Instant Nature / by Akira Ohiso


Epstein commits suicide in his jail cell. Trump blames the Clintons. Top back-to-school buys: bullet-proof backpacks. I unplug Google Home from the wall. “Hey Google, you’re dead.”

”I’m sorry, I don’t understand.”

Sunday morning. I talk to my father who vents about an upcoming dental procedure. Since my mother died, he’s had no emotional ballast. Through adult eyes, I wonder if he ever did. My mother grew up with an alcoholic father where she was socialized to maintain statis. Did she enable my father? Did she enable me?

In hindsight, I was a spirited child and a difficult teen. I was hard to parent because of my impulsivity and lack of focus. My kindergarten teacher told my mother during a parent-teacher conference, “Akira’s just here to play.”

Yet, my mother gave me room to be. And a lot of my upbringing was a series of starts and stops, choices I made. Today, I acknowledge my self-sabotage, my feelings of inadequacy and my reasons for quitting. Wisdom has given me the confidence to honor my limits. Just saying “no” is revolutionary for people with histories of low self-esteem.

I have been doing analog excursions with the kids. To me, they are self-consciously “analog”, to the kids “excursions.” My parental guilt needs to acknowledge the “providence” in providence.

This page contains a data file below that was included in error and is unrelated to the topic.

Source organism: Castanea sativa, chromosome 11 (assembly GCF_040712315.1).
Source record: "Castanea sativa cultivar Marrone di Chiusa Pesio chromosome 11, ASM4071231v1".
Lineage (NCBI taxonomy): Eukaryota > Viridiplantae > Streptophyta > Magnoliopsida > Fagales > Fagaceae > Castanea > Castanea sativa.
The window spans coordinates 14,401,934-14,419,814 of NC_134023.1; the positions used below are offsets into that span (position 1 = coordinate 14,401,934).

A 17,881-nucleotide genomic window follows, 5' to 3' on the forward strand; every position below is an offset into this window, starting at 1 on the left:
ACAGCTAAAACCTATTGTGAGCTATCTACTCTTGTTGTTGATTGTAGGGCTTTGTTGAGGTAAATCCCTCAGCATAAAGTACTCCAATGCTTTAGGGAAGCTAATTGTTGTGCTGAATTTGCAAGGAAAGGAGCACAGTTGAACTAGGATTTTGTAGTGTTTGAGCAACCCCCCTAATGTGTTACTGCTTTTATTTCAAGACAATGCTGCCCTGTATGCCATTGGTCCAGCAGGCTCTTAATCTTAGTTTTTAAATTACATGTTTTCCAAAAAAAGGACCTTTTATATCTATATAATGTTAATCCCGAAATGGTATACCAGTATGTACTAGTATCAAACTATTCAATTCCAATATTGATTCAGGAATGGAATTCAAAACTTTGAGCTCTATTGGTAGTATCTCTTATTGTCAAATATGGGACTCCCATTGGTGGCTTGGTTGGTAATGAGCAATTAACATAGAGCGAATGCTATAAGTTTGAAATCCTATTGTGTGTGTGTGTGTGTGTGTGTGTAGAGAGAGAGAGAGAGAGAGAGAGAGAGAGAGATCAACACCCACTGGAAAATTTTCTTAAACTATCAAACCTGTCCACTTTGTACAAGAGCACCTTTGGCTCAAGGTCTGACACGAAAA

My oldest son is fascinated with instant cameras. He cannot believe that I lived in a world where you could not delete photos. The photo came out depicting reality, pimples and all.

My daughter asked for a Fuji instant camera for her birthday. She walks around our apartment mostly taking picture of our cat. She waves the ejected photo like a fan, a developing technique I remember adults doing when I was a kid.

I walk with my oldest son around the neighborhood so he can experiment with the camera. To him, the film feels precious. He doesn’t want to waste it. I encourage him to waste film and find his artistic eye.

He takes some nice outdoor shots and has no desire to share them on Instagram or Snapchat. When we return home, he puts them in a photo album.